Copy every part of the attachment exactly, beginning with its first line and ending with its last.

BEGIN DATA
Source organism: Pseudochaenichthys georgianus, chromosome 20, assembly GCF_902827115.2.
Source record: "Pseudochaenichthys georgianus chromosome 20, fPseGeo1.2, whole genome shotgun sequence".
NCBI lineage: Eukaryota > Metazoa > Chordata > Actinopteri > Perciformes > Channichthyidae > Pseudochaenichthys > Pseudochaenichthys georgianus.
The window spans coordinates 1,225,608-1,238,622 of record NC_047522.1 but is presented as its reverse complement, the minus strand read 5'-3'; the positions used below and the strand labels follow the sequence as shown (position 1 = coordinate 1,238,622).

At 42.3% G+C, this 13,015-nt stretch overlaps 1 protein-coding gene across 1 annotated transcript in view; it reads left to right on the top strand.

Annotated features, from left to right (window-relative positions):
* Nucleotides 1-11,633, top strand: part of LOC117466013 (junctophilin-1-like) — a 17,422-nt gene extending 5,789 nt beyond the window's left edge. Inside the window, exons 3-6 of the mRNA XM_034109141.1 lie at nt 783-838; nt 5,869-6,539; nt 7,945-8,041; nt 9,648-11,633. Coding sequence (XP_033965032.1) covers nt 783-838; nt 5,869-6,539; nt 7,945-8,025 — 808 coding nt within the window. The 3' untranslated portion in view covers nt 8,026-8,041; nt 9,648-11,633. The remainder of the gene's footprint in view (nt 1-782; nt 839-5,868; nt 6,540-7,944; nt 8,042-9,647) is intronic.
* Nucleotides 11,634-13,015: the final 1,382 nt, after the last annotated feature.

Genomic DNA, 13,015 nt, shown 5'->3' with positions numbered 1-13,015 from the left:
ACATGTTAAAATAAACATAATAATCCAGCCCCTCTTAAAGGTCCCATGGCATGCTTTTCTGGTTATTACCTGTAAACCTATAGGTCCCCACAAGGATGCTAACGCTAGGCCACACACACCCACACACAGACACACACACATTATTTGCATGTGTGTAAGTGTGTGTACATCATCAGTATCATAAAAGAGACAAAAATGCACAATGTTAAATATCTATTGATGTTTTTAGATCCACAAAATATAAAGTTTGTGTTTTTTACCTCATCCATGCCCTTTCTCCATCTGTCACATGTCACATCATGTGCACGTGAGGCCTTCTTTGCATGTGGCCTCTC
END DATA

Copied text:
Source organism: Pseudochaenichthys georgianus, chromosome 20, assembly GCF_902827115.2.
Source record: "Pseudochaenichthys georgianus chromosome 20, fPseGeo1.2, whole genome shotgun sequence".
NCBI lineage: Eukaryota > Metazoa > Chordata > Actinopteri > Perciformes > Channichthyidae > Pseudochaenichthys > Pseudochaenichthys georgianus.
The window spans coordinates 1,225,608-1,238,622 of record NC_047522.1 but is presented as its reverse complement, the minus strand read 5'-3'; the positions used below and the strand labels follow the sequence as shown (position 1 = coordinate 1,238,622).

At 42.3% G+C, this 13,015-nt stretch overlaps 1 protein-coding gene across 1 annotated transcript in view; it reads left to right on the top strand.

Annotated features, from left to right (window-relative positions):
* Nucleotides 1-11,633, top strand: part of LOC117466013 (junctophilin-1-like) — a 17,422-nt gene extending 5,789 nt beyond the window's left edge. Inside the window, exons 3-6 of the mRNA XM_034109141.1 lie at nt 783-838; nt 5,869-6,539; nt 7,945-8,041; nt 9,648-11,633. Coding sequence (XP_033965032.1) covers nt 783-838; nt 5,869-6,539; nt 7,945-8,025 — 808 coding nt within the window. The 3' untranslated portion in view covers nt 8,026-8,041; nt 9,648-11,633. The remainder of the gene's footprint in view (nt 1-782; nt 839-5,868; nt 6,540-7,944; nt 8,042-9,647) is intronic.
* Nucleotides 11,634-13,015: the final 1,382 nt, after the last annotated feature.

Genomic DNA, 13,015 nt, shown 5'->3' with positions numbered 1-13,015 from the left:
ACATGTTAAAATAAACATAATAATCCAGCCCCTCTTAAAGGTCCCATGGCATGCTTTTCTGGTTATTACCTGTAAACCTATAGGTCCCCACAAGGATGCTAACGCTAGGCCACACACACCCACACACAGACACACACACATTATTTGCATGTGTGTAAGTGTGTGTACATCATCAGTATCATAAAAGAGACAAAAATGCACAATGTTAAATATCTATTGATGTTTTTAGATCCACAAAATATAAAGTTTGTGTTTTTTACCTCATCCATGCCCTTTCTCCATCTGTCACATGTCACATCATGTGCACGTGAGGCCTTCTTTGCATGTGGCCTCTC